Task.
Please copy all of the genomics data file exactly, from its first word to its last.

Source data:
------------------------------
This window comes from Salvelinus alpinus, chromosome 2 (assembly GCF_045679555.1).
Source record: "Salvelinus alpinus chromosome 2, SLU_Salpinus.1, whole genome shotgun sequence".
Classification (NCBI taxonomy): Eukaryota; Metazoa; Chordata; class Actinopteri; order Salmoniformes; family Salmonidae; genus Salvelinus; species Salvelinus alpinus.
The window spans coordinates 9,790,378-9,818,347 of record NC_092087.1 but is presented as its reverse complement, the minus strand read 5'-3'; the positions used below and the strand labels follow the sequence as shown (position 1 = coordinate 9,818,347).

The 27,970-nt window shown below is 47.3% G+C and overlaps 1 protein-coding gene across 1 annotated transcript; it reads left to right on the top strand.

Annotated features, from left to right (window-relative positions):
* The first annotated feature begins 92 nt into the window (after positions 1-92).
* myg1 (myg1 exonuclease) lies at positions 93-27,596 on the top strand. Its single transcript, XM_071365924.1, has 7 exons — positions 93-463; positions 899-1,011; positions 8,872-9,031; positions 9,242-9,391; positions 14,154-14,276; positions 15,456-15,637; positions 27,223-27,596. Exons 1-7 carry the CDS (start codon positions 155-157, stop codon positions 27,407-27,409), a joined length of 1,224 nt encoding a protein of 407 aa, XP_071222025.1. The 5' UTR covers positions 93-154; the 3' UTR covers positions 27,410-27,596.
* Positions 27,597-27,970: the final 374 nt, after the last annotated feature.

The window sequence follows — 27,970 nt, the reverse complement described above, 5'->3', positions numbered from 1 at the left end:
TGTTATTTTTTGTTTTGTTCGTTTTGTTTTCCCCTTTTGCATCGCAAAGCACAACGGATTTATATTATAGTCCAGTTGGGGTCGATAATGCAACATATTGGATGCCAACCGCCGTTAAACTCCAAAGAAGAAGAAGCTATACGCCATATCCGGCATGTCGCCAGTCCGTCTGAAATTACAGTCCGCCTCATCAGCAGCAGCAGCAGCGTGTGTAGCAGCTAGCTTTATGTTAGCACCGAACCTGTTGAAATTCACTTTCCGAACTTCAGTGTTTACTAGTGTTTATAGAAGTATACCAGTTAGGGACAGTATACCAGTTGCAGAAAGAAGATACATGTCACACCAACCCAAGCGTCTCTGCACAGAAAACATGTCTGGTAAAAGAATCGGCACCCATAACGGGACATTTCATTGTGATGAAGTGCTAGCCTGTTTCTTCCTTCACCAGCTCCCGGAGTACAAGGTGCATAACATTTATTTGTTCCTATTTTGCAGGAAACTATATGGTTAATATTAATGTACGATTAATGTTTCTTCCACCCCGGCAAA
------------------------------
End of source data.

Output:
This window comes from Salvelinus alpinus, chromosome 2 (assembly GCF_045679555.1).
Source record: "Salvelinus alpinus chromosome 2, SLU_Salpinus.1, whole genome shotgun sequence".
Classification (NCBI taxonomy): Eukaryota; Metazoa; Chordata; class Actinopteri; order Salmoniformes; family Salmonidae; genus Salvelinus; species Salvelinus alpinus.
The window spans coordinates 9,790,378-9,818,347 of record NC_092087.1 but is presented as its reverse complement, the minus strand read 5'-3'; the positions used below and the strand labels follow the sequence as shown (position 1 = coordinate 9,818,347).

The 27,970-nt window shown below is 47.3% G+C and overlaps 1 protein-coding gene across 1 annotated transcript; it reads left to right on the top strand.

Annotated features, from left to right (window-relative positions):
* The first annotated feature begins 92 nt into the window (after positions 1-92).
* myg1 (myg1 exonuclease) lies at positions 93-27,596 on the top strand. Its single transcript, XM_071365924.1, has 7 exons — positions 93-463; positions 899-1,011; positions 8,872-9,031; positions 9,242-9,391; positions 14,154-14,276; positions 15,456-15,637; positions 27,223-27,596. Exons 1-7 carry the CDS (start codon positions 155-157, stop codon positions 27,407-27,409), a joined length of 1,224 nt encoding a protein of 407 aa, XP_071222025.1. The 5' UTR covers positions 93-154; the 3' UTR covers positions 27,410-27,596.
* Positions 27,597-27,970: the final 374 nt, after the last annotated feature.

The window sequence follows — 27,970 nt, the reverse complement described above, 5'->3', positions numbered from 1 at the left end:
TGTTATTTTTTGTTTTGTTCGTTTTGTTTTCCCCTTTTGCATCGCAAAGCACAACGGATTTATATTATAGTCCAGTTGGGGTCGATAATGCAACATATTGGATGCCAACCGCCGTTAAACTCCAAAGAAGAAGAAGCTATACGCCATATCCGGCATGTCGCCAGTCCGTCTGAAATTACAGTCCGCCTCATCAGCAGCAGCAGCAGCGTGTGTAGCAGCTAGCTTTATGTTAGCACCGAACCTGTTGAAATTCACTTTCCGAACTTCAGTGTTTACTAGTGTTTATAGAAGTATACCAGTTAGGGACAGTATACCAGTTGCAGAAAGAAGATACATGTCACACCAACCCAAGCGTCTCTGCACAGAAAACATGTCTGGTAAAAGAATCGGCACCCATAACGGGACATTTCATTGTGATGAAGTGCTAGCCTGTTTCTTCCTTCACCAGCTCCCGGAGTACAAGGTGCATAACATTTATTTGTTCCTATTTTGCAGGAAACTATATGGTTAATATTAATGTACGATTAATGTTTCTTCCACCCCGGCAAA